SSL Browser Nonsense

Thank you Word Press! WordPress has turned on HTTPS for all blogs, and my blog is hosted at WordPress. They deserve recognition for being proactive in the fight for privacy. But we need more from the browsers.

Let me ask you a question.  Did you access this blog at HTTP://   Or did you use HTTPS://  The second one, https is more secure, more private.  Click on this link and try it.

You will probably get a threatening warning.  Oh no!  This might not be the site you were looking for.  But, with the HTTP, you are equally unsure about the site.  It still might not be the site.  Did you get a warning with HTTP?  No you didn’t.

The reason you get this, is because I am too cheap to go buy a certificate for this site.  My blog is available for free, and I don’t make any business from it, it is pretty hard for me to justify spending to get a certificate for this purpose.  At the same time privacy experts are suggesting that all internet traffic should be HTTPS.  The warning is unnecessary, especially given that on HTTP you don’t get a warning either.  Since HTTPS without a certificate is not less secure that plain HTTP, there is no reason for the warning in this situation.  Here is what those warnings look like today.

On Firefox, the warning looks like this:


This scary warning still has a “Get me out of here!” button.  To get by this, you have to first open the heading that says “I Understand the Risks” and only at that point the button to add an exception is exposed.  Click that, and Mozilla remembers it!  In the future, visits to this site, you will not get the scary warning.  Kudos to Mozilla as this is a significant advance in usability.  At least you get the scary warning only once.   After clicking through, the address link looks like this:


It looks mostly like a normal HTTP site, and the warning symbol is suitable.  If you are accessing a branded site, you will not see the site icon, which is reasonable since you don’t have assurance that the site is genuine, how one might make the argument that you didn’t have that assurance with HTTP either, so why show it there?  If it had been fully signed, it would look like this:


On Chrome is looks like this:


This is direct and to the point.  This is better than Mozilla because the button to proceed is immediately available.  After pressing this, like Mozilla, Chrome remembers the fact, and you are not bugged next time you come here.  After clicking through, you get a display on the address bar like one of these:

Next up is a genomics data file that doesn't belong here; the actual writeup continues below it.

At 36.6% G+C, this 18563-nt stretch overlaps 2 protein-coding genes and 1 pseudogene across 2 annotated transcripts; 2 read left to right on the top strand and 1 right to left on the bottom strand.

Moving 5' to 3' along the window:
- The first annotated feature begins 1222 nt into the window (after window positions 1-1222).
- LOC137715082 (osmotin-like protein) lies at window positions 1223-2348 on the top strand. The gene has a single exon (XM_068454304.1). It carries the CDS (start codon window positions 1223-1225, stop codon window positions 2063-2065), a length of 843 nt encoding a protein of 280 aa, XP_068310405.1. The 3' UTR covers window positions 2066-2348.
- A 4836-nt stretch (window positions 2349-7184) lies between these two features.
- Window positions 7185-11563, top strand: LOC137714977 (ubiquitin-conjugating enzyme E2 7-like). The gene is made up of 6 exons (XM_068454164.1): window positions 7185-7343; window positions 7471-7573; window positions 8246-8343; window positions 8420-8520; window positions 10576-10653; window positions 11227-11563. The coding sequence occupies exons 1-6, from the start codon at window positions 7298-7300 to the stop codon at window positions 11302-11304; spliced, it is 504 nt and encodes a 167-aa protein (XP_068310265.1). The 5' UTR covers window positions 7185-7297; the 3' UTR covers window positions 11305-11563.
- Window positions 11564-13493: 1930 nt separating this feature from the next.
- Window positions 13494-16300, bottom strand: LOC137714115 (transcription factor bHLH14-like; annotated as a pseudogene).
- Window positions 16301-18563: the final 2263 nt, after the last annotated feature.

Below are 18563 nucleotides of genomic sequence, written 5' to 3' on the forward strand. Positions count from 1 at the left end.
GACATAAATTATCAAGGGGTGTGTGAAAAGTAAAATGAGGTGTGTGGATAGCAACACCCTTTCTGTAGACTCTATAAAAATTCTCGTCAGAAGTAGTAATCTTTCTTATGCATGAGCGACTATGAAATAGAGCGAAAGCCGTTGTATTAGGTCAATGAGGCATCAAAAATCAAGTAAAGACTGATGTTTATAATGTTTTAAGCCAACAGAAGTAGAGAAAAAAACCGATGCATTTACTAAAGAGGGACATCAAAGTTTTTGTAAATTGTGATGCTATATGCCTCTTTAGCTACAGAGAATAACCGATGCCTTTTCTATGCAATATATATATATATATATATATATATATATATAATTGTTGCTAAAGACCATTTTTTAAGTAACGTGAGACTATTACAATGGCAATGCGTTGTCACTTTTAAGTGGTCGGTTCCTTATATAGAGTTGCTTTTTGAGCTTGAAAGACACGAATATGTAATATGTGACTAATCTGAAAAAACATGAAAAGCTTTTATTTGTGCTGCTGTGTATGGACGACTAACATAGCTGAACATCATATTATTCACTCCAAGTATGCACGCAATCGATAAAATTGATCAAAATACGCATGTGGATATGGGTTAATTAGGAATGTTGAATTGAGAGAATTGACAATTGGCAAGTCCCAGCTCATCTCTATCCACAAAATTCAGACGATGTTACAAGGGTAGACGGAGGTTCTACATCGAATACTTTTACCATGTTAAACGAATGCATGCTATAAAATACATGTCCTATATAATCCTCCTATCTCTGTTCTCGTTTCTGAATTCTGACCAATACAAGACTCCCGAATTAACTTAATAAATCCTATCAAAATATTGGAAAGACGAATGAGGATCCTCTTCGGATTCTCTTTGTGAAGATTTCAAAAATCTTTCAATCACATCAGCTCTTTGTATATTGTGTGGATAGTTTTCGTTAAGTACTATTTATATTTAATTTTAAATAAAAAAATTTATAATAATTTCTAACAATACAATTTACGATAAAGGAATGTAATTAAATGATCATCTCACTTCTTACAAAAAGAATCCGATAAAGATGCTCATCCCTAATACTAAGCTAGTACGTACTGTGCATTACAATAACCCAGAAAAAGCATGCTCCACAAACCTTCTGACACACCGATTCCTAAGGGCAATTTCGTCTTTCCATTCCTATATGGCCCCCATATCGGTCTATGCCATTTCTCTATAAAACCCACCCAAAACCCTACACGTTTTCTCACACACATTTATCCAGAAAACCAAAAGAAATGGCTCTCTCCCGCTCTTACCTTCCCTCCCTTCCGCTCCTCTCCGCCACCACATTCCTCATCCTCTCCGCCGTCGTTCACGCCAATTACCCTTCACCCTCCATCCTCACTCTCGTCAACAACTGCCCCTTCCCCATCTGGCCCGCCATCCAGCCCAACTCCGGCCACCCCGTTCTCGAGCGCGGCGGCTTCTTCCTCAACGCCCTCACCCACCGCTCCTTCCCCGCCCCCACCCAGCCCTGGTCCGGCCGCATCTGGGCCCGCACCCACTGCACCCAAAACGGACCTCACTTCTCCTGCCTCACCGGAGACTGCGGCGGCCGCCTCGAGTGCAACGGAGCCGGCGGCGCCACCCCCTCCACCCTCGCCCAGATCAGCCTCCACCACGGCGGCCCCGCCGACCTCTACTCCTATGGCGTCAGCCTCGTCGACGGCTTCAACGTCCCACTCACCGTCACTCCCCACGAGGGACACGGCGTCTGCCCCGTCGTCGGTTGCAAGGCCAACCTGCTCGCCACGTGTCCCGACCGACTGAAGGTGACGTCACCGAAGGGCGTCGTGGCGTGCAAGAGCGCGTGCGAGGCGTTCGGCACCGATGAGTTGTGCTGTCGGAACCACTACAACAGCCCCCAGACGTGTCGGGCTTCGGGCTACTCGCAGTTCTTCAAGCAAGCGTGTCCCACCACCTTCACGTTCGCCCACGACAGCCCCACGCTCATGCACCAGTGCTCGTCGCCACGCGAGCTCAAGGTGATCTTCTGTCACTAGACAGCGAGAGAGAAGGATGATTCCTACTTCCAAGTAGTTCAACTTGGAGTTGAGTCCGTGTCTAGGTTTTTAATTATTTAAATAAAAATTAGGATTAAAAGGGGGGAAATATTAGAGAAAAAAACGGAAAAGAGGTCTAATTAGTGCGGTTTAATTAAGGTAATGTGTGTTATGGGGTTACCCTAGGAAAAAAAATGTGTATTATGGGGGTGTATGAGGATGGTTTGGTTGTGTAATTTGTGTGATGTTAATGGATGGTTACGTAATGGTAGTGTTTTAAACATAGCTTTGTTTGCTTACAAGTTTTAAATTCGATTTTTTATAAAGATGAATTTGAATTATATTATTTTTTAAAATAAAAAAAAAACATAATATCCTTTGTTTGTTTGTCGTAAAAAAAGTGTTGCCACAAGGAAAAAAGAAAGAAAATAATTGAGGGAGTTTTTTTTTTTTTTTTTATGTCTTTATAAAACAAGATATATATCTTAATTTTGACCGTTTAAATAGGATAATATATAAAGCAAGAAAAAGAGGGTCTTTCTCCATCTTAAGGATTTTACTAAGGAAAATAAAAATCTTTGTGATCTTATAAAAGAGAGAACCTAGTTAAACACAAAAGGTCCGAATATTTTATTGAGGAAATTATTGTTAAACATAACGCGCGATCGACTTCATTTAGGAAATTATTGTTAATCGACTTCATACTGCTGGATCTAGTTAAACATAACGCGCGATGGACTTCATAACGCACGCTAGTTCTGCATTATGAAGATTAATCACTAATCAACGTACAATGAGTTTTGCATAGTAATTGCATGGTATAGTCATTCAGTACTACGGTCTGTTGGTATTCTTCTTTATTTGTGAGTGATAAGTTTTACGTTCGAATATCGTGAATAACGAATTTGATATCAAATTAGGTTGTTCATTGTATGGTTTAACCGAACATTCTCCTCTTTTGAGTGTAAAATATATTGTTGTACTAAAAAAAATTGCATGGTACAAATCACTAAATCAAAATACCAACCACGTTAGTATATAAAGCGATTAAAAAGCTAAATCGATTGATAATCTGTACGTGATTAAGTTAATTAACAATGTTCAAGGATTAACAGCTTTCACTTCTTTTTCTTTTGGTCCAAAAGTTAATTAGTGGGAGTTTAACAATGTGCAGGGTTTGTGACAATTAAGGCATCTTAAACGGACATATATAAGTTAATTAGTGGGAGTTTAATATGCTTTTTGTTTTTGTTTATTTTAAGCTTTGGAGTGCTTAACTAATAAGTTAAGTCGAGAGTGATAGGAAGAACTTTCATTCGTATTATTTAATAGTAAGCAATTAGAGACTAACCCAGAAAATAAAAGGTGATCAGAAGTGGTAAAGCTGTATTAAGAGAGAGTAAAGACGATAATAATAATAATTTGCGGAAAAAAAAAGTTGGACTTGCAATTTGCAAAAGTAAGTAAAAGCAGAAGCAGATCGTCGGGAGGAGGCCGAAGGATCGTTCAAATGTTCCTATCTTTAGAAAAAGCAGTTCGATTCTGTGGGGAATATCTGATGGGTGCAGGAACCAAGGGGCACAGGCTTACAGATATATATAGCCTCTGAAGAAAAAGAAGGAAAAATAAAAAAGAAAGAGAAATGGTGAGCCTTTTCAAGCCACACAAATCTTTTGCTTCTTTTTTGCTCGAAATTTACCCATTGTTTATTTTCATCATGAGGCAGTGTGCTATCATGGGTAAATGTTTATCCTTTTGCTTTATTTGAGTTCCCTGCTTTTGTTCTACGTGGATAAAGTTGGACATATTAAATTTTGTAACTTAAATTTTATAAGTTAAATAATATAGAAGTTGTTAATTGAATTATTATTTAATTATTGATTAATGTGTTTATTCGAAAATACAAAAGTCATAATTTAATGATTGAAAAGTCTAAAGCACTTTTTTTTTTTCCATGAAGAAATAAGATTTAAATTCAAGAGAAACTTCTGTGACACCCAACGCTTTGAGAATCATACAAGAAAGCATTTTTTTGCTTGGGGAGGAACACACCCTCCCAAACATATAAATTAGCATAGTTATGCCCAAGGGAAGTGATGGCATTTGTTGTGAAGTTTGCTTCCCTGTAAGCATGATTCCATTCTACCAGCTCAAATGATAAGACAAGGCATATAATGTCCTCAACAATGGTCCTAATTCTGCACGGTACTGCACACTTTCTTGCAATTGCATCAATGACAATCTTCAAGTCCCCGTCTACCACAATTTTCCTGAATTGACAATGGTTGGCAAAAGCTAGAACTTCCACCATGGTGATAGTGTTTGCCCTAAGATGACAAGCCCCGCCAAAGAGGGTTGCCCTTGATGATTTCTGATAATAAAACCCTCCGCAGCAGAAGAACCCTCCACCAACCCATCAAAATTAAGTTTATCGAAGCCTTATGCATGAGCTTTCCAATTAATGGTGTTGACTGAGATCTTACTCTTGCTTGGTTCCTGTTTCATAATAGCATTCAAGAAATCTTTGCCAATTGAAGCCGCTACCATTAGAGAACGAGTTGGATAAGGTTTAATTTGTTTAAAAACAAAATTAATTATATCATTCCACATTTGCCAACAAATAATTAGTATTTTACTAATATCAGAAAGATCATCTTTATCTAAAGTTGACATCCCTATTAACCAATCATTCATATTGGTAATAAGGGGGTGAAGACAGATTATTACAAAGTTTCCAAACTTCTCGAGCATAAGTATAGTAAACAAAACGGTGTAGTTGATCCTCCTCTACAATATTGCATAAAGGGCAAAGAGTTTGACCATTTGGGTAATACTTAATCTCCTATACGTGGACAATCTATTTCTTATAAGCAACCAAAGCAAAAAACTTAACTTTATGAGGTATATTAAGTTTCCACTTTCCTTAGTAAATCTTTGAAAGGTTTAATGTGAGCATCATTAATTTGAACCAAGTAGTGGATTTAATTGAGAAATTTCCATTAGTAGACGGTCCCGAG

https_icon_chrome  https_security_chrome2

I feel this is pretty suitable.  You should not have any assurance that this is an authentic site, and it should look mostly like a regular HTTP site with some indication OK.  Regular HTTP should be shown also with a red line through it, since you have no assurance in that case that the site is authentic.  As I said earlier, it is inconsistent to make a big deal out of not certifying the site with HTTPS, when HTTP is equally uncertified.  Here is what Chrome looks like for a fully signed site:


On Internet Explorer it looks like this:


The scary recommendation is to “close and do not continue.”  As I have pointed out elsewhere, there is actually no greater chance that this is a rogue site than if you were using HTTP which has no certificate at all.  Therefor this recommendation is unwarranted.  with IE you will get this scary warning every time you visit the site.  It does not remember that you clicked through and approved this once.  What is perhaps even more concerning is the address bar:


This looks completely like a regular HTTP site, and that is good.   When you access a fully trusted site, it looks very similar, only the color is green!  It does show a lock icon an you can access more information about the certificate.  The only problem is the warning page coming up every single time.


What should the behavior be?

Quite simple, there should not be any warning at all when using an uncertified connection. It should look and act essentially exactly the same as a regular HTTP link, although some visual indicator in the address bar is acceptable.

The lock symbol, or the special site specific display, should be displayed only when a correct, signed certificate is presented and the browser can then indicate that the site is authentic.

If the browser wants to go the extra mile in keeping people safe, it should remember whether a site used a certificate last time.  If so, any link to the site using HTTP should be automatically converted to HTTPS if you click on it.  Then, if the certificate for a site that you know should have a certificate fails to provide a correct one, then, and only then, display the scary warning.  It should say:

This site normally has a signed certificate, but this time something is wrong with the certificate, and this might be an impostor site.  Are you sure you want to proceed?

That is it … display the warning ONLY if you have reason to believe that the site intended to have a proper certificate in the first place.

 Update, Sept 15 2014

Chrome has changed!   For the worse!  Here is the current screen being displayed by chrome:

https_security_chromeBThis is actually false!  Privacy is not at issue.  Before the message said that the certificate didn’t match, which was factually correct.  Now actually it suggests you don’t have any privacy, when in fact privacy is not endangered.

AND they have made the button to proceed hidden now.  You have to click “advanced” to uncover the option to “proceed to …. (unsafe)”.     Again, it is SAFER than normal browsing.   The height of stupidity amazes.

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